Saturday morning we would have a very light breakfast under a thatched roof canopy out on the beach. We enjoy getting outside and being close to the water and this also allows us to see first hand the wind and water conditions. Then we can discuss locations to snorkel based on observed conditions.

Some locations are very open and exposed, so the wind can make the water choppy. The direction could determine which side of any island would be the lee side (the side down wind) and therefore calmer and more comfortable to snorkel. If the wind was toward the high end of acceptable, we’d pick a location that was better protected from the wind. We even have a couple of spots that are very well protected from the wind and waves and then only visibility becomes an issue. Waves that stir up sediment and find sand on the windward side of an island reduce visibility just about equally everywhere. Waves can be blocked by an island, but poor visibility spreads everywhere.

After breakfast we would tow the boat to the boat ramp closest to where we wanted to snorkel and launch from there. There aren’t as many public boat ramps in the Middle Keys as I would like. On days that were calm with no serious threat of afternoon thunderstorms, we would usually plan two snorkel locations we could get to by boat. We would snorkel one for a couple of hours, take a lunch break in the Zodiac and then move to a second location and do another couple of hours snorkeling. Then back to the boat ramp, pack up our gear and anything we collected, pull the Zodiac and tow it back to the motel.

At the motel we would shower and get cleaned up… and rest. I would also set up a cooler (rather than an aquarium) with the 120 volt powered bubbler, a small powerhead and maybe even a heater. If we kept the cooler in our room the A/C cooled air going through the bubbler would lower the water temp from the mid 80’s to the low 70’s overnight, thus the need for a heater. If there was access to electricity outside and the weather was good, I could leave the cooler outside with just the bubbler and the powerhead. The overnight temperature would only get down to about 80 so no need for the heater.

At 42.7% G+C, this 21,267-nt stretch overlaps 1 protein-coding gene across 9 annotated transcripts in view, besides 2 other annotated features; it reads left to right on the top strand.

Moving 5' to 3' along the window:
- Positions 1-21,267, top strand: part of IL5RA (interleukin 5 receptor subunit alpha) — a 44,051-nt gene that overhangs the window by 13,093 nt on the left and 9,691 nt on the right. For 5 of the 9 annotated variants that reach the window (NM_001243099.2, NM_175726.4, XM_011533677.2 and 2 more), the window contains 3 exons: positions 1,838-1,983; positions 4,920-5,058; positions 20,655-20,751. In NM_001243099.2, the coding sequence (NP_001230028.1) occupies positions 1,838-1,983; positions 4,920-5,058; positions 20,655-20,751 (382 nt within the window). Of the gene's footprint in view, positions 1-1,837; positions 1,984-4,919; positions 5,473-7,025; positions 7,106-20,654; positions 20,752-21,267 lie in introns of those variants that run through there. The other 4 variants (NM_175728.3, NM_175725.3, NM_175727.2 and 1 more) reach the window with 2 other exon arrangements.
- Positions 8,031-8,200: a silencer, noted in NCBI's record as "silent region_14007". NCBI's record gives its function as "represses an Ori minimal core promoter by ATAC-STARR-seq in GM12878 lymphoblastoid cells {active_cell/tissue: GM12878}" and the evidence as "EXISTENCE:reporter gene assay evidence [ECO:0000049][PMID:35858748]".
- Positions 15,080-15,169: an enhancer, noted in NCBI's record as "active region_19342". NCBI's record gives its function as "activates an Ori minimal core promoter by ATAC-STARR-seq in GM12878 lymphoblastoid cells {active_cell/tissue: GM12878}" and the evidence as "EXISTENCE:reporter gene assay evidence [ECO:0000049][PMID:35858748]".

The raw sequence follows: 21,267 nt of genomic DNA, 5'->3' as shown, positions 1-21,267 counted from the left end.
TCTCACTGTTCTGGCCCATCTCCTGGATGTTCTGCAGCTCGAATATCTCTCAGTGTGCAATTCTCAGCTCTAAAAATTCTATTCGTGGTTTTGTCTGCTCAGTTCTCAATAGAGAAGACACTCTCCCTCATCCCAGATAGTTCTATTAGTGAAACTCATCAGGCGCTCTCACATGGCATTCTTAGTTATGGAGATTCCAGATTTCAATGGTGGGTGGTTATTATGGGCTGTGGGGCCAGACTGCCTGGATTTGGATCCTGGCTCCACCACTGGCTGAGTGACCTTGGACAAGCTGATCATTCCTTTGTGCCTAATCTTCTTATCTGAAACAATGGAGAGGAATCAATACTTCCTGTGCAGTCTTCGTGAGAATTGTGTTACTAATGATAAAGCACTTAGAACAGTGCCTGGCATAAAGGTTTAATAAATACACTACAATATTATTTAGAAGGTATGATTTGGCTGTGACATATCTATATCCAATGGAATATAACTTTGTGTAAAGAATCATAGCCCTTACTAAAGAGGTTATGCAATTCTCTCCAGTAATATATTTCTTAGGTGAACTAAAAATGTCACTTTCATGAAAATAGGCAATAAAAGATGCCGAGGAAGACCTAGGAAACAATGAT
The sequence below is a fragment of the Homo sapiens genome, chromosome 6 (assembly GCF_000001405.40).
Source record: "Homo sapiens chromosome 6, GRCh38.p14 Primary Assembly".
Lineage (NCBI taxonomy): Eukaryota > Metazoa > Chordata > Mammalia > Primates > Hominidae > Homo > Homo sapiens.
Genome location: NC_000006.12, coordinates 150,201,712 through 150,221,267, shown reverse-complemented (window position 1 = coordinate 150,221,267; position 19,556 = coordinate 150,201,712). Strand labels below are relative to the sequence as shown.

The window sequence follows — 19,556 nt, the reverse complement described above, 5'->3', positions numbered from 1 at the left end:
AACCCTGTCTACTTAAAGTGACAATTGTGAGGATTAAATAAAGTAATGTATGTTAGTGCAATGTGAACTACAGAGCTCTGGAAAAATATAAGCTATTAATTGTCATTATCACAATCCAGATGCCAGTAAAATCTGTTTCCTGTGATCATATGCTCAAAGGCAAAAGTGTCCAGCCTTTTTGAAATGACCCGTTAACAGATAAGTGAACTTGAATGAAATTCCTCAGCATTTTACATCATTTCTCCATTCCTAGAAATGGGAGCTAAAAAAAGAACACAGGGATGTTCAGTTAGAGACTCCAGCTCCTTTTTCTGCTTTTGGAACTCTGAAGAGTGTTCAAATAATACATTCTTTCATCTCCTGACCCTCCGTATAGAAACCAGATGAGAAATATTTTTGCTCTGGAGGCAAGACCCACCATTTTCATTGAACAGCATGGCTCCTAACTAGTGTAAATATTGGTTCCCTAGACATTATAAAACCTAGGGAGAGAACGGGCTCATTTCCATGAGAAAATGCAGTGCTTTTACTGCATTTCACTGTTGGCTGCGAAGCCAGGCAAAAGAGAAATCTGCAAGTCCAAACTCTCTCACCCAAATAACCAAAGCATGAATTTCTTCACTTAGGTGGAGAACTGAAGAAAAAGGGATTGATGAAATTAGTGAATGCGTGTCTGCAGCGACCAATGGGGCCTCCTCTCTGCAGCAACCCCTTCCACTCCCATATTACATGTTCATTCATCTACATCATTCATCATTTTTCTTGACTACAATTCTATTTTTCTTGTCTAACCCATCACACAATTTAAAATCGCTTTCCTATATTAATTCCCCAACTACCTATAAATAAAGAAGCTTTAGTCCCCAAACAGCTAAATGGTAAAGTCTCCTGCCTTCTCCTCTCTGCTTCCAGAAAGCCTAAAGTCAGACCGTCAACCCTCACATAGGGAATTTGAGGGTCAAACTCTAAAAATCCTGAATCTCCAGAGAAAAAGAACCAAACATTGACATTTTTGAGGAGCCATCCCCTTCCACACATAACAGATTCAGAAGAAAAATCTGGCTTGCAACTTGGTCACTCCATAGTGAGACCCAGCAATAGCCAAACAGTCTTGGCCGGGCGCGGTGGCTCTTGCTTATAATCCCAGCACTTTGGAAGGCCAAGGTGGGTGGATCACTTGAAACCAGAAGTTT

Sometimes we’d go out for dinner. But sometimes we’d both be exhausted from the snorkeling (neither of us is as young as we wish we were) and we would make a meal with food we would bring with us and have more time to look at photographs we took during the day. Underwater photographs are usually kind of ugly until you do some computer enhancements. Most of the time our photographs just need the basic auto-correct by simple computer software. But some photos need special enhancements due to lighting issues or poor water clarity. We usually get to sleep early because we are tired from the day's activities and to help us prepare for Sunday’s snorkeling.

If things are going well, like good weather, then Sundays look a lot like Saturdays. However we do sometimes cut down to just one location and stay there longer. After the day’s snorkeling is done, I always do a 75% to 100% water change to the cooler at the motel that is holding Saturday’s livestock. Natural sea water is only a short walk from our motel room. There is no filtration on our transport cooler so the big water change covers for that and it helps with keeping the water temperature about where the livestock is used to. We do try to get out for dinner on Sundays as a way to top off the weekend.